Jacques Villeneuve calls for ‘new rule’ triggered by Japanese GP restart

Jon Wilde
The FIA Mercedes Safety Car leads Max Verstappen, a lot of spray. Japan October 2022

The FIA Mercedes Safety Car leads Max Verstappen and Charles Leclerc, a lot of spray. Japan October 2022

Jacques Villeneuve thinks the Japanese Grand Prix restart on full wet tyres ought to have prompted a Formula 1 rule change.

After two hours of inactivity as rain fell at Suzuka, with the race having been red-flagged when Carlos Sainz crashed out from fourth place on the opening lap, the action resumed with a rolling start behind the Safety Car.

The extreme wet tyres were mandated, which had not been the case at the original lights-out when every driver started on intermediates – and besides Sainz’s incident there were also collisions further down the field, one of which led to Alex Albon’s retirement.

In contrast, the restart on the full wets was far less helter skelter and all of the remaining 18 drivers made it to the chequered flag around 40 minutes later when the time limit was reached, with the field gradually switching to intermediates as the rain eased off.

Villeneuve, the 1997 World Champion, thinks the race should have taught everyone involved that in future similar circumstances, the decision over tyres at the start of a wet race should be removed from the competitors – favouring full wets all round, for the sake of safety and also the spectacle.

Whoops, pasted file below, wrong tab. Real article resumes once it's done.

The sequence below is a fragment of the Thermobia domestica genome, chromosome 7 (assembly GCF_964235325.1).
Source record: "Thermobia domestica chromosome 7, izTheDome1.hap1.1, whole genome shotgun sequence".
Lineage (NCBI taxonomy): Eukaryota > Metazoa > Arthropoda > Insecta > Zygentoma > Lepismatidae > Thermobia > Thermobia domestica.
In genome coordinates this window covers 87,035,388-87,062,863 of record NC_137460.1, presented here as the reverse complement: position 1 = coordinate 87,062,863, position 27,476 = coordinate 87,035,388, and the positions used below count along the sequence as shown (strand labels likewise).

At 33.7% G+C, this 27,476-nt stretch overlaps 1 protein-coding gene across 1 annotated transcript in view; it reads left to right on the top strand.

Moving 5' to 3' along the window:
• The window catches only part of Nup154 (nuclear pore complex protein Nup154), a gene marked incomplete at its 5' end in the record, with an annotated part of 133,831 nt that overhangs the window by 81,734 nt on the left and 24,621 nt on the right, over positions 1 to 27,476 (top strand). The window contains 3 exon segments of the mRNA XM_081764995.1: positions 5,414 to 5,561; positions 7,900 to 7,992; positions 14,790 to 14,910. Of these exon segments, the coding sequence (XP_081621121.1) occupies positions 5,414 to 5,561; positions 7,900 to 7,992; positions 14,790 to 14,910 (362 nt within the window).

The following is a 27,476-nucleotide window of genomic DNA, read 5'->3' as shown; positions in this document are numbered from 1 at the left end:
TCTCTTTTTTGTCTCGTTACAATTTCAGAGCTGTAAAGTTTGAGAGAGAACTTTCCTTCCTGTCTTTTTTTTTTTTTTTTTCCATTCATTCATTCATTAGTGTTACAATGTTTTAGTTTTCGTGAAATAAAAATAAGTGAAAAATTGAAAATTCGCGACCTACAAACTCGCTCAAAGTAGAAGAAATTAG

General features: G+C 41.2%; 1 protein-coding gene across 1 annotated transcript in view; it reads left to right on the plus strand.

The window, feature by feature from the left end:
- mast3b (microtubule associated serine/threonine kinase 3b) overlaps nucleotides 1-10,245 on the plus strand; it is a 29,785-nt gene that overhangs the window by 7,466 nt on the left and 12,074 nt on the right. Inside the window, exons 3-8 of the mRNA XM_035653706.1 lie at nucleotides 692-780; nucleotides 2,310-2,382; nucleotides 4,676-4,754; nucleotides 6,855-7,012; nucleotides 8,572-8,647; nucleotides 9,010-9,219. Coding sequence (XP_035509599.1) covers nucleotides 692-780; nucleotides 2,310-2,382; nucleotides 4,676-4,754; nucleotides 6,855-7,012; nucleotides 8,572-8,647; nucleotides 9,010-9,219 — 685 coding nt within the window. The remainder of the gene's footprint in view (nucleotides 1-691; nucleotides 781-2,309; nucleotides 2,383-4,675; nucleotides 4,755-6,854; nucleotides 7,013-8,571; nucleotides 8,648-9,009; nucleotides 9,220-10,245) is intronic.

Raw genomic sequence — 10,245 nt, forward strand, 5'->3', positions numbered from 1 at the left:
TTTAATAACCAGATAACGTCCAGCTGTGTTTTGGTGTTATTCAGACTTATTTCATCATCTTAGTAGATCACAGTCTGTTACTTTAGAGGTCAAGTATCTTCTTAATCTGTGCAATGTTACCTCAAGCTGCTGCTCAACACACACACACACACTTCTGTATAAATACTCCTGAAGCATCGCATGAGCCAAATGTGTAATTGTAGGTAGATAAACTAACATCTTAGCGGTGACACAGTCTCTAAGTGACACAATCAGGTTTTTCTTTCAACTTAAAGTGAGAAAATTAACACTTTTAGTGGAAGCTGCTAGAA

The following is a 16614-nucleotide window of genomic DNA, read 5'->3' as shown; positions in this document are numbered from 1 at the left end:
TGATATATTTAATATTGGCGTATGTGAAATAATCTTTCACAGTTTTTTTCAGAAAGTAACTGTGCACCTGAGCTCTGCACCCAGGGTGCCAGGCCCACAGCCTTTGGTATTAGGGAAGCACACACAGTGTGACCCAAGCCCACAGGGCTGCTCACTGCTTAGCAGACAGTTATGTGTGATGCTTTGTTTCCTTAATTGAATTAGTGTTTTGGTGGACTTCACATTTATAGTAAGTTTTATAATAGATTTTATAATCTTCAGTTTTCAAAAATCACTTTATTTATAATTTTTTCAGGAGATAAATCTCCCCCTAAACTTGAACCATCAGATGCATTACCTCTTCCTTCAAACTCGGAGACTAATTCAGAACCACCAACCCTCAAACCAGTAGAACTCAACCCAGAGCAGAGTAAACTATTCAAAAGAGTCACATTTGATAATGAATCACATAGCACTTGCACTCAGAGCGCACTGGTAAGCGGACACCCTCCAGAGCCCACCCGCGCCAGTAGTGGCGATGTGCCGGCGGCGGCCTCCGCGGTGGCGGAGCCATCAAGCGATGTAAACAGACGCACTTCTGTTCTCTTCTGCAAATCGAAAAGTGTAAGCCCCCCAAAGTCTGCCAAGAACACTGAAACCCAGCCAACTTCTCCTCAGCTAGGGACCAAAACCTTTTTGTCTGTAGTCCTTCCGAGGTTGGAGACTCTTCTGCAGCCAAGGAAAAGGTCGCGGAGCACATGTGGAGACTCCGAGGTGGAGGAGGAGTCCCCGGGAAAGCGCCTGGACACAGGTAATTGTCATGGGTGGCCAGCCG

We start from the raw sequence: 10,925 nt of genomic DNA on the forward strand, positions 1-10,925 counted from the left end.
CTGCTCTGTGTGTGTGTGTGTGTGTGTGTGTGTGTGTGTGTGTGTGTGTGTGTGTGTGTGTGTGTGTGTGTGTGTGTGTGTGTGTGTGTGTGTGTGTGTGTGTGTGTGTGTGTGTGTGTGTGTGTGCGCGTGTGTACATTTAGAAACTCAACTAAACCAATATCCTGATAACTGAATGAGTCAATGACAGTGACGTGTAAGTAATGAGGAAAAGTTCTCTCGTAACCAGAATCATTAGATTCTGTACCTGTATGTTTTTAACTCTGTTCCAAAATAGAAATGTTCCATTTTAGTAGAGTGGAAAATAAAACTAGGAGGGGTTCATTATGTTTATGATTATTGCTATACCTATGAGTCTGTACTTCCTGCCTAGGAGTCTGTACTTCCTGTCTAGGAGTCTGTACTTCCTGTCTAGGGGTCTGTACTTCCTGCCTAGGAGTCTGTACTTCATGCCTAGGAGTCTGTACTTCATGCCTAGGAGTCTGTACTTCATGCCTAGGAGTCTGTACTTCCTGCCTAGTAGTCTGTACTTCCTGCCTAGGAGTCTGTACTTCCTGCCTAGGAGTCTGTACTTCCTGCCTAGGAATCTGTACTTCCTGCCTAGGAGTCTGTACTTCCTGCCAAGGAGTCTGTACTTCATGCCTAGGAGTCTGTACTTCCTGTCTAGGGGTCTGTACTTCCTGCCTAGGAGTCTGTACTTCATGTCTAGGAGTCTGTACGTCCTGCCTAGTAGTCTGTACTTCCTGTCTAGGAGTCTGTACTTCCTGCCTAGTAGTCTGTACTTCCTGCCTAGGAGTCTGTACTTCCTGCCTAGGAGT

“I think there is a lesson to be learned from the restart, when the drivers were forced to start on the full wets instead of having a free choice. That could be a new rule,” said the Canadian during his post-race column for formule1.nl.

“Of course, everyone now opts for the intermediates at the first start. They are harder to get up to temperature, involve greater risk, but are much faster.

“The full wets have deeper grooves, there is less rubber and therefore they overheat much faster. If everyone had started on full wets, they would not have had the grip problems they did.”

Jacques Villeneuve enters the Formula 1 paddock. Le Castellet July 2022.
Jacques Villeneuve enters the Formula 1 paddock at the French Grand Prix. Le Castellet July 2022.

Has the time come to simplify tyre choices in wet weather?

In other words, should there be only slick tyres and wets? Do away with the green and blue markings and create one hybrid wet tyre?

As long as it was sufficiently effective in the full range of conditions when slicks are unsuitable that would make a lot of sense, but you sense that would be easier said than done as far as Pirelli are concerned.

However, there is also an apparent reluctance on the part of the FIA and teams to use the full wet tyres except when absolutely necessary – on the governing body’s part because they tend to err on the side of caution and decide conditions are too wet to race at all, while the competitors will eschew them for intermediates on performance grounds if at all feasible.

But as Martin Brundle has said, why ferry a truckload of wet-weather tyres around the world if they are only rarely utilised?

It would require a lot of research, development and testing, but perhaps one all-purpose wet-weather tyre could be a workable option in the future.

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